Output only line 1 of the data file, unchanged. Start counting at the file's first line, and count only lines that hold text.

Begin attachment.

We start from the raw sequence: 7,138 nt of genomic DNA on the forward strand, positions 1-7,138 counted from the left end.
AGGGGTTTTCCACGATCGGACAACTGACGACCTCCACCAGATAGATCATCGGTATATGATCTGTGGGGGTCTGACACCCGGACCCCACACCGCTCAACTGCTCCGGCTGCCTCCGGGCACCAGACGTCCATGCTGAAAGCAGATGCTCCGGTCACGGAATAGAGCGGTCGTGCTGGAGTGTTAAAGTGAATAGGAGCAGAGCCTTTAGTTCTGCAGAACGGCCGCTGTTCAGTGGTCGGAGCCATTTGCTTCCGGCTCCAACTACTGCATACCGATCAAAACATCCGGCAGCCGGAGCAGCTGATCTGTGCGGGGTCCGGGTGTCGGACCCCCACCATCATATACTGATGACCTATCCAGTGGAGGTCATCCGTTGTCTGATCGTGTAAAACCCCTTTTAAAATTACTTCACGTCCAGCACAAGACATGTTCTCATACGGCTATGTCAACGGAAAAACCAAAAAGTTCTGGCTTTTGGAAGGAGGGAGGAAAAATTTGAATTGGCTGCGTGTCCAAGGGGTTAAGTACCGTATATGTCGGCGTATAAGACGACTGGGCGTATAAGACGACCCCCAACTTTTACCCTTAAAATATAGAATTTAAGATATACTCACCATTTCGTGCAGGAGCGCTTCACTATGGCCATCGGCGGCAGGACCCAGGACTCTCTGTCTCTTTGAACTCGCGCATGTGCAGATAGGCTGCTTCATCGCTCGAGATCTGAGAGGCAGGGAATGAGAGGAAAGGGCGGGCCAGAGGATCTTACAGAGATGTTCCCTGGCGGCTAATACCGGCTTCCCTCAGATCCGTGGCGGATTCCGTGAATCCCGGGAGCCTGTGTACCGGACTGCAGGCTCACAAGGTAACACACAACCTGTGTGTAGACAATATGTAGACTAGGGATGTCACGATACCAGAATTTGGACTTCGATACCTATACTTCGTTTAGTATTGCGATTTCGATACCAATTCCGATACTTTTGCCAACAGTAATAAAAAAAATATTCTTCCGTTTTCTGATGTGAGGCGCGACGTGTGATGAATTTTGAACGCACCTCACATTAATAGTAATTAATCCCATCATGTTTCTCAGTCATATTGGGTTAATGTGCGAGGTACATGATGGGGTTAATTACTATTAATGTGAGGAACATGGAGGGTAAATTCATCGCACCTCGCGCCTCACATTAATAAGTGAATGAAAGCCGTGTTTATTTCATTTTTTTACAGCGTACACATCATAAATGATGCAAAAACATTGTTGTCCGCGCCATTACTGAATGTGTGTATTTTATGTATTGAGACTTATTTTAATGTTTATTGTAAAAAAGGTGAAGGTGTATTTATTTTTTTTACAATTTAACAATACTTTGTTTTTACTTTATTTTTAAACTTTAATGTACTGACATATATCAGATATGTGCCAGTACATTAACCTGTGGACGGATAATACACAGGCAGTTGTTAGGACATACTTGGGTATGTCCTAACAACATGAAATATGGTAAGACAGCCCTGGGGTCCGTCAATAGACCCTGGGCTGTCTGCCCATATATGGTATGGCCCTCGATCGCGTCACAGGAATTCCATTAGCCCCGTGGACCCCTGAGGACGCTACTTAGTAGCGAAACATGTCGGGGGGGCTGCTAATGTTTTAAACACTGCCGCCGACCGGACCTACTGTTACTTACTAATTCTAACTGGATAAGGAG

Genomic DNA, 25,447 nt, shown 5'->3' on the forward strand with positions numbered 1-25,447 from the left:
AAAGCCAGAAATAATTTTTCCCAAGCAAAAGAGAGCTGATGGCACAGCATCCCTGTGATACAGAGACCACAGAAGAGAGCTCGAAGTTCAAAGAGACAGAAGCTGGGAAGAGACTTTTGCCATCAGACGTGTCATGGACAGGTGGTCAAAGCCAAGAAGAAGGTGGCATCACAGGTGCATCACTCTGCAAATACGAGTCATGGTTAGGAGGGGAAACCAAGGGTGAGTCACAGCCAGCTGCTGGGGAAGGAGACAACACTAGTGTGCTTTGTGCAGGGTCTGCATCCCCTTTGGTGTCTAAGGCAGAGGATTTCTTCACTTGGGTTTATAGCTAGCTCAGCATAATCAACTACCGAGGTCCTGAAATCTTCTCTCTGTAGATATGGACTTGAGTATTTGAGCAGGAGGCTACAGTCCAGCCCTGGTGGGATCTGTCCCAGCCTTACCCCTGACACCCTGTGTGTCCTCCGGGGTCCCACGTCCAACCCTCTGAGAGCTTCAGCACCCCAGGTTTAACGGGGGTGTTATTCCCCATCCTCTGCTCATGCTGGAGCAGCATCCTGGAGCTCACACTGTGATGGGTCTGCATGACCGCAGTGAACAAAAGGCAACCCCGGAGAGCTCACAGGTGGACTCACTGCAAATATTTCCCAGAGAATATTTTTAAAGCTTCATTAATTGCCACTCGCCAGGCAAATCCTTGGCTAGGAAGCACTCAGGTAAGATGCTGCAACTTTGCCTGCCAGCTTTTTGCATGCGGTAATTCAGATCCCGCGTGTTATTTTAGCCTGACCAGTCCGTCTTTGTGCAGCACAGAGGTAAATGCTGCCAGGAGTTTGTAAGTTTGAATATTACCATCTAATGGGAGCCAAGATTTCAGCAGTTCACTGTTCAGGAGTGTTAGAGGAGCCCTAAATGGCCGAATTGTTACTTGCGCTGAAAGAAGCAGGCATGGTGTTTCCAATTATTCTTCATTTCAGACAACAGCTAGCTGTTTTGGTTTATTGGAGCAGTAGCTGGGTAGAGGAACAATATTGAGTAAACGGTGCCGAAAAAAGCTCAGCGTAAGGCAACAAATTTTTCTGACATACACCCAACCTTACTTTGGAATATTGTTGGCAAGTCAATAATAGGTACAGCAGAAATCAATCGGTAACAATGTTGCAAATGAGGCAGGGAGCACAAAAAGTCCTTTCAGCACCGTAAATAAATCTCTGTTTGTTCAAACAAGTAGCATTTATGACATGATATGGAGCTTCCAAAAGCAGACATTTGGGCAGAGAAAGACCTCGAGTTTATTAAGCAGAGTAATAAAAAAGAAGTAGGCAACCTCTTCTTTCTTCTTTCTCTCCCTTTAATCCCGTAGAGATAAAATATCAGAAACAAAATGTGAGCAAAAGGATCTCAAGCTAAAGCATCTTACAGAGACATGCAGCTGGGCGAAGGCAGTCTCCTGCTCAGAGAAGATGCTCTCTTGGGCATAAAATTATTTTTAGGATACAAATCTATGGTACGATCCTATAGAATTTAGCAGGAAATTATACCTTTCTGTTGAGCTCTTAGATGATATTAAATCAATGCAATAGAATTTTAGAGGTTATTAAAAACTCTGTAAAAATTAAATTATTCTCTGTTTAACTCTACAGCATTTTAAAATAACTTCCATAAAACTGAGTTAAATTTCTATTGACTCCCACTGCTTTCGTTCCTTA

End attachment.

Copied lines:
We start from the raw sequence: 7,138 nt of genomic DNA on the forward strand, positions 1-7,138 counted from the left end.